Sino-Indian relations: Beijing muffs its hand October 22, 2009Posted by sandygordon in : Gordon, Sandy, India , trackback
Australia is not the only country on the receiving end of China’s new-found diplomatic ‘forthrightness’. India too has recently received a sizzling serve from the Beijing end of the court.
As we pointed out in South Asia Masala, the Indian state of Arunachal Pradesh, which is also claimed by China, is the current immovable object in the Sino-Indian relationship. However, on this occasion that tricky problem has been exacerbated by a planned visit of the Dalai Lama to the disputed state and to Tawang, birth-place of the revered Sixth Dalai Lama, which lies within the borders claimed by India.
A hard-hitting editorial in the People’s Daily on 14 October accused India of “hegemony” and of a policy of “befriend the far [the US] and attack the near [other South Asian powers]”. On the same day the paper claimed that India’s yet-to-be tested Agni V strategic ballistic missile would be capable of reaching the northern Chinese city of Harbin if launched from North East India. (Agni V is scheduled to be tested in 2011). The next day the People’s Daily contained a scathing critique of child labour in India and India’s poor performance in education.
Even more concerning for New Delhi, China has been issuing visas for Indians from Kashmir on separate pieces of paper rather than stamping them in passports, implying that Kashmir is not part of India and reversing years of Chinese policy towards Indian Kashmir.
These recent moves by China are indicative of the depth of Beijing’s anger about the planned visit by the Dalai Lama to Arunachal Pradesh. But in the above-cited editorial, concern is also implied about the deepening relationship between India and the United States. China also appears to be taxed by the anti-China rhetoric that is developing in certain Indian strategic circles and in parts of the Indian media.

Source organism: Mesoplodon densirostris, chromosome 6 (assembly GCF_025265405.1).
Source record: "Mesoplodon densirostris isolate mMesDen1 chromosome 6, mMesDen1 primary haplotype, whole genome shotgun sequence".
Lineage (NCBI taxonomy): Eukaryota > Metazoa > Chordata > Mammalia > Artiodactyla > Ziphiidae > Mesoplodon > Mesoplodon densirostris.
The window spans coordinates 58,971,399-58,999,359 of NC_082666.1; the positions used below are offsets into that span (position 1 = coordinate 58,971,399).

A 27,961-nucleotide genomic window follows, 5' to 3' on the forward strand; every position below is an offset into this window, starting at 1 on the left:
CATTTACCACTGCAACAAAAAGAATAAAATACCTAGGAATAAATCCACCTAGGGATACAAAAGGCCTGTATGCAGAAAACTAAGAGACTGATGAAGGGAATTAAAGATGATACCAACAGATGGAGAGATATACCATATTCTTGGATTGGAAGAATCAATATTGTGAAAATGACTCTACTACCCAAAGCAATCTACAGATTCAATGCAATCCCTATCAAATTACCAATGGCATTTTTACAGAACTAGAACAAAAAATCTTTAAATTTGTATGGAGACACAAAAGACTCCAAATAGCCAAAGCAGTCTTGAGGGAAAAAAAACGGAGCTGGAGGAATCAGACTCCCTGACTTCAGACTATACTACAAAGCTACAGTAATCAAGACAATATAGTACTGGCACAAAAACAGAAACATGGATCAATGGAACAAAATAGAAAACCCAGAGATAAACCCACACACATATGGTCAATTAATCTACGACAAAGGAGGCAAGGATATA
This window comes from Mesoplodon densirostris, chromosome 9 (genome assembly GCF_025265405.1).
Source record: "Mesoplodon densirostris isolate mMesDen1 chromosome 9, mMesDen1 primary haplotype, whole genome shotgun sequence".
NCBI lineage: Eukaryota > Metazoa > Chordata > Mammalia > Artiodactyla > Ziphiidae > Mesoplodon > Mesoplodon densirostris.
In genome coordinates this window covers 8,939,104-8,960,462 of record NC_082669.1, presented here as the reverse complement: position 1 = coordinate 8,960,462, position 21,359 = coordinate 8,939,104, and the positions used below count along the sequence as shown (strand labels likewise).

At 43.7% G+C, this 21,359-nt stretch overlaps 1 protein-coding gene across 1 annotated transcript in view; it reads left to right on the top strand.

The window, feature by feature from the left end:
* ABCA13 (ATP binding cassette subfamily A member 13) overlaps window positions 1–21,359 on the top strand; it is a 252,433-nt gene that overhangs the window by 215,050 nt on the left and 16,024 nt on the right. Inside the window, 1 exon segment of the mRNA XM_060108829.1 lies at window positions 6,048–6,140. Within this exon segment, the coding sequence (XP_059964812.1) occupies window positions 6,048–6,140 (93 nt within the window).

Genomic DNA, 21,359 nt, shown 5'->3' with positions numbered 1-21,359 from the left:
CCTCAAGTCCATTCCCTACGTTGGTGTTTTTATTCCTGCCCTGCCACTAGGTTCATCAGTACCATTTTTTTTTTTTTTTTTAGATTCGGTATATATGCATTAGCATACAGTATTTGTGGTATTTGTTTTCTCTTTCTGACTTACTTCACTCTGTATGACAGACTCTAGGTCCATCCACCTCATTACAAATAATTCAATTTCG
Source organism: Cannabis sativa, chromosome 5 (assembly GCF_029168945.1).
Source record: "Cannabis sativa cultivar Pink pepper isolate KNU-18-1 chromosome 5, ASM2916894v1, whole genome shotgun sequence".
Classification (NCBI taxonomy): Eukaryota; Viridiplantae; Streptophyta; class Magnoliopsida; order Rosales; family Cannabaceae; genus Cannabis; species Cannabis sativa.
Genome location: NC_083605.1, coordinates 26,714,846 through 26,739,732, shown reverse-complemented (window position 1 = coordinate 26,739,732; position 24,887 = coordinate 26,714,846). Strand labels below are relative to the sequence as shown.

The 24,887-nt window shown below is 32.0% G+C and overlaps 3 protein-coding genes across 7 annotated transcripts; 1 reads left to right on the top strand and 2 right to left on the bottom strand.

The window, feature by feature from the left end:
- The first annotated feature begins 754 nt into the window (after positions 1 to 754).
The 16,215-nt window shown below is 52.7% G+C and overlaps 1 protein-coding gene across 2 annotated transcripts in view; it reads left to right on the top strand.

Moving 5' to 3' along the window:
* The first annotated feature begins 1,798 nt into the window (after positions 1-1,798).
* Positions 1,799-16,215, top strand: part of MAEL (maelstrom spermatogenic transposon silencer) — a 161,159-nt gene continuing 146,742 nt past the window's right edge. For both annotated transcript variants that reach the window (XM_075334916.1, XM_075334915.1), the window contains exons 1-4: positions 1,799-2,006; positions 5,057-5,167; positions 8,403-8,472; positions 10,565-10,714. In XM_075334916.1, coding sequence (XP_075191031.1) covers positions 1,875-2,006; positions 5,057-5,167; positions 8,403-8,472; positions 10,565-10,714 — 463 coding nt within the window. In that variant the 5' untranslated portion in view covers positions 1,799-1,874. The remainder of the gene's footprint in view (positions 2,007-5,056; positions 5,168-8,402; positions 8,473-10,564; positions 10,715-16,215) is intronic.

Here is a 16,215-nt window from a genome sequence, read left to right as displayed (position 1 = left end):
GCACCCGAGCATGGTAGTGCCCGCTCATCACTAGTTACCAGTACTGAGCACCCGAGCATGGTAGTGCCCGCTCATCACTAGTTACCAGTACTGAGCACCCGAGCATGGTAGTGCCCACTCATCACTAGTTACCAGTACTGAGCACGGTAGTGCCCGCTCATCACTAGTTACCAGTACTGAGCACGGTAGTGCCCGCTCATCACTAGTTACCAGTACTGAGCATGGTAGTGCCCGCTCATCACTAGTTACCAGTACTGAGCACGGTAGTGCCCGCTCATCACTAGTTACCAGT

India and the US have just completed their largest ever joint exercise in terms of participating troop numbers. The exercise involved a total of 1000 special forces from both sides and demonstrations of the US Stryker and Javelin anti-tank missile system.
After a period of near comatose calm on the China issue, India’s Ministry of External Affairs (MEA) has finally taken off its velvet gloves. The MEA will now question Beijing on a series of dams China is allegedly planning to build on the Yarlung Zangbo river (which becomes the Brahmaputra in India). India maintains it has an agreement with China that no such dams would be built without prior consultation and that no such consultation has occurred. Other Indian ministries and ministers have also criticized China’s public commitment to funding infrastructure projects in Pakistani Kashmir.
If China’s aim is to ensure that the India-US relationship retains its current hedging quality rather than develops a more robust strategic content, then such heavy-handed tactics will clearly have the exact opposite effect. This would not be good for China or Asia. What is needed is a rise of China and India that supports Coral Bell’s concept of a ‘concert of powers’ in the region. But it is a slippery slope indeed that leads from fundamental shifts in the balance of power to the pinnacle of a concert of powers.
On its part, India has adhered meticulously to its ‘One China’ policy. Although the Dalai Lama is an honoured guest in India, New Delhi does not formally subscribe to his views on Tibet. Perhaps he will now return the favour by finding an excuse not to visit Arunachal this November. If so, it would be intriguing to know whether any covert Indian pressure was bought to bear.
Meanwhile, India and China are likely to patch things up for the forthcoming trilateral India-China-Russia meeting and the projected Singh-Wen meeting on the ASEAN sidelines. But what might be patched up now is likely again to unravel at some time in the future. Unless Beijing backs away from its Arunachal claim – which it won’t – the border issue is likely to fester and possibly cause an ‘accident’, which neither India nor China would want or could afford.